Talking about sex may become a taboo subject in Utah’s public schools as a result of new legislation passed by the Utah state legislature last week.
The proposed legislation, HB 363, which has yet to be signed by Utah Governor Gary Herbert, defines sex education in Utah as abstinence-only and bans any instruction or discussion of “the intricacies of intercourse,” homosexuality, contraceptive methods, and sexual activity outside of marriage. Governor Herbert, who has yet to take a public stance on the issue, should veto this bill because it will harm Utah's teens and lead to an increase in teen pregnancies and STDs.
This bill magnifies the naiveté of Utah’s legislature concerning teenage behavior. A CDC report from 2009 showed that 46% of high school students in the U.S. had engaged in sexual intercourse before, and a large number of them do not consistently use contraception. In Utah, the teen pregnancy rate (as of 2009) stands at 30.7 births per 1,000 teenage girls aged 15-19 years old. Teen pregnancy is a real problem in Utah, and ignoring it will not make it go away.
While it is desirable that more control should be given to parents over what their child is taught in regards to sexual education, the bill assumes that parents even talk to their children about sex. The bill’s sponsor, Rep. Bill Wright said that he believes that sex education should take place in the home, not the classroom. But as Sen. Ross Romero explained in his opposition to Utah’s new legislation, “We’ve been discussing this [issue] as though every child has the benefit of two loving parents who are ready to have a conversation. This is not the case. There are kids in our community that do not have that luxury.” The legislators that passed this bill have had a false perception that all parents are responsible enough to talk to their kids about sex. The reality is that parents are often afraid of giving “the talk,” and when or if it comes, it is usually too late. Without proper instruction on sex and contraceptive use, pregnancies, and STDs among teens in Utah are sure to rise.
What is also apparent from this bill is how out of touch the Utah state legislature is with its voters. According to a recent Brigham Young University poll, 58% of Utah residents agree that public schools should teach about the use of contraceptives, and only 30% disagree.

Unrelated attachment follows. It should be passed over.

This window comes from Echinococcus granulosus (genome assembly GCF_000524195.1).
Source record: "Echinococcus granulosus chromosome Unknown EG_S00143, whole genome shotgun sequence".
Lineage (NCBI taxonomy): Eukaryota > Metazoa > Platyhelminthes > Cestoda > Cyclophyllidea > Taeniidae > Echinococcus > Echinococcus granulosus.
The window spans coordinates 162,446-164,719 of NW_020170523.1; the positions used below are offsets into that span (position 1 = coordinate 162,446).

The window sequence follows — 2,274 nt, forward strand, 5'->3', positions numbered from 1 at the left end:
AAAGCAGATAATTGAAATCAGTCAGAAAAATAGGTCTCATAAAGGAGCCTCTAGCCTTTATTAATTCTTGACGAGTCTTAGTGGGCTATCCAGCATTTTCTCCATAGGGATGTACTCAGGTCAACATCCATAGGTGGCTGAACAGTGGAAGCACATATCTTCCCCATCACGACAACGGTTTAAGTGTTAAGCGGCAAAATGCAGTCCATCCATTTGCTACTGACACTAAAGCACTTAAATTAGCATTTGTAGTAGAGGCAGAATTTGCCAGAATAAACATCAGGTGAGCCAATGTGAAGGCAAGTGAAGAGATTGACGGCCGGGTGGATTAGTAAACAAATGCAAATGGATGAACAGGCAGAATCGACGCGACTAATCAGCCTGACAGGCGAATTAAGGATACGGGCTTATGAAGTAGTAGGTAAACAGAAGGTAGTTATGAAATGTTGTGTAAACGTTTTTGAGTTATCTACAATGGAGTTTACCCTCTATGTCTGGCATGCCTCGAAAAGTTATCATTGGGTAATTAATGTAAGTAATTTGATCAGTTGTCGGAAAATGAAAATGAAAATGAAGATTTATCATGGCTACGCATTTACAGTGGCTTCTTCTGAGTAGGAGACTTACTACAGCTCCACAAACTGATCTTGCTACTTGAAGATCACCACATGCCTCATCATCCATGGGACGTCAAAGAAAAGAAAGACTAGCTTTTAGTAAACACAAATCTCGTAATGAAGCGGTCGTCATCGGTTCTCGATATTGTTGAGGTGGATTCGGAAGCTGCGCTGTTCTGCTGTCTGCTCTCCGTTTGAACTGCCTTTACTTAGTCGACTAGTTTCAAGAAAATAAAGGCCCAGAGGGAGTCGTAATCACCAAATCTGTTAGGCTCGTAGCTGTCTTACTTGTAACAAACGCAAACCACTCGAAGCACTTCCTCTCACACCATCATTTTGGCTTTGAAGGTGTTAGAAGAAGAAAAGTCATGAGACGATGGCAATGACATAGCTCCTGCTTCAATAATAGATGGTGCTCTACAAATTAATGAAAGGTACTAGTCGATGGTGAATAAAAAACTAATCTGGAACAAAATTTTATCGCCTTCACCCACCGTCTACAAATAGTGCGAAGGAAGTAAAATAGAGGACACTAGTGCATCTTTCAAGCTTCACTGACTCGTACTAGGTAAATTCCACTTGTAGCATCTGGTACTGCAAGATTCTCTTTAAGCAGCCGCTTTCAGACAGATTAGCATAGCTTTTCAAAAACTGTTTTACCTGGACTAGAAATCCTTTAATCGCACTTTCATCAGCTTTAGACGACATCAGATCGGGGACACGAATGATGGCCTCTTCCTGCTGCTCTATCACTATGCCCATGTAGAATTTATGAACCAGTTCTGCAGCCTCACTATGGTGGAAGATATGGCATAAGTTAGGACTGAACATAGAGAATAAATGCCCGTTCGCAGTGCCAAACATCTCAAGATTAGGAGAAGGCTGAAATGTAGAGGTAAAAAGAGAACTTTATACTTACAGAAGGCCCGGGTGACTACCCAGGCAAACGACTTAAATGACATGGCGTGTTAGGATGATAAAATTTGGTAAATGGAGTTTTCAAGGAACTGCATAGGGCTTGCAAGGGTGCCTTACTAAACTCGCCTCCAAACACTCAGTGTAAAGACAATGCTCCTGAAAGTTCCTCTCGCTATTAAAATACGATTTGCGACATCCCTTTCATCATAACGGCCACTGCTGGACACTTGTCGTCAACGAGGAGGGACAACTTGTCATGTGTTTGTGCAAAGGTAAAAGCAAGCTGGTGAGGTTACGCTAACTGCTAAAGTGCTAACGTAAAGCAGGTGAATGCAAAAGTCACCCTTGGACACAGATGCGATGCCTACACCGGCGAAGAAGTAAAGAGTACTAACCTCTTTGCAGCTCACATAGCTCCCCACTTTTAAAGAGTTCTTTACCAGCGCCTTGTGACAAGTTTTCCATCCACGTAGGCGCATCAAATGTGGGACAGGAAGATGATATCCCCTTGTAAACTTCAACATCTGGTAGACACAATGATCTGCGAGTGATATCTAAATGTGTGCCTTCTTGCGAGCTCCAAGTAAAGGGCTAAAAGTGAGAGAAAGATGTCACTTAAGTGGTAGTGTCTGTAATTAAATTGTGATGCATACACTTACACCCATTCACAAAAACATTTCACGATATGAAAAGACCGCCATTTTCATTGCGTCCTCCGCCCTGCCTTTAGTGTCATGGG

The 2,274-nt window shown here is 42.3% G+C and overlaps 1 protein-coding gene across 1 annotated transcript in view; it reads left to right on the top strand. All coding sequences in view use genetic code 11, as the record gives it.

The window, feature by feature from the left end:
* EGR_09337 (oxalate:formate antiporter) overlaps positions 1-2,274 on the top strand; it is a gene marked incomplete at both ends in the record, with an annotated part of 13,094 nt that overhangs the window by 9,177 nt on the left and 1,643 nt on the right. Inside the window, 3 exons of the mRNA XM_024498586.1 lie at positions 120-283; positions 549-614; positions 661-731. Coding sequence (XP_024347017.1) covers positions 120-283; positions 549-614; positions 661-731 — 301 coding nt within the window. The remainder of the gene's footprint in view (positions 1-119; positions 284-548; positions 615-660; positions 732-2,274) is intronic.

Utah voters’ public opinion demonstrates that there is no need to change existing law. The current law in Utah about sex education permits instruction about, but not advocacy for, contraceptives and sexual intercourse, but requires parents to give permission for their children to take the class. This current law completely respects parent preferences to give their children the sex education that they deem most appropriate, and it is unclear why the law should be changed. The new law would place all responsibility for preventing teen pregnancies and STDs on parents – a responsibility which will undoubtedly go unfulfilled in many families across the state.
In many places in the U.S., there is indeed a lack of discussion about abstinence. Many years ago in my high school health class, I remember spending less than one day on the subject of abstinence. It was as if teachers assumed that all 16-year-olds were having sex and there was nothing they could say or do to discourage it. However, it is clear that both extremes are dangerous. Assuming that all kids are having sex sets an undesirable norm for teens, but assuming that parents will talk openly and maturely to their kids about sex and contraception is flat out naïve.
Click here to sign a petition to Governor Herbert to veto the bill. So far it has gathered more than 39,000 signatures.
Photo Credit: Medill DC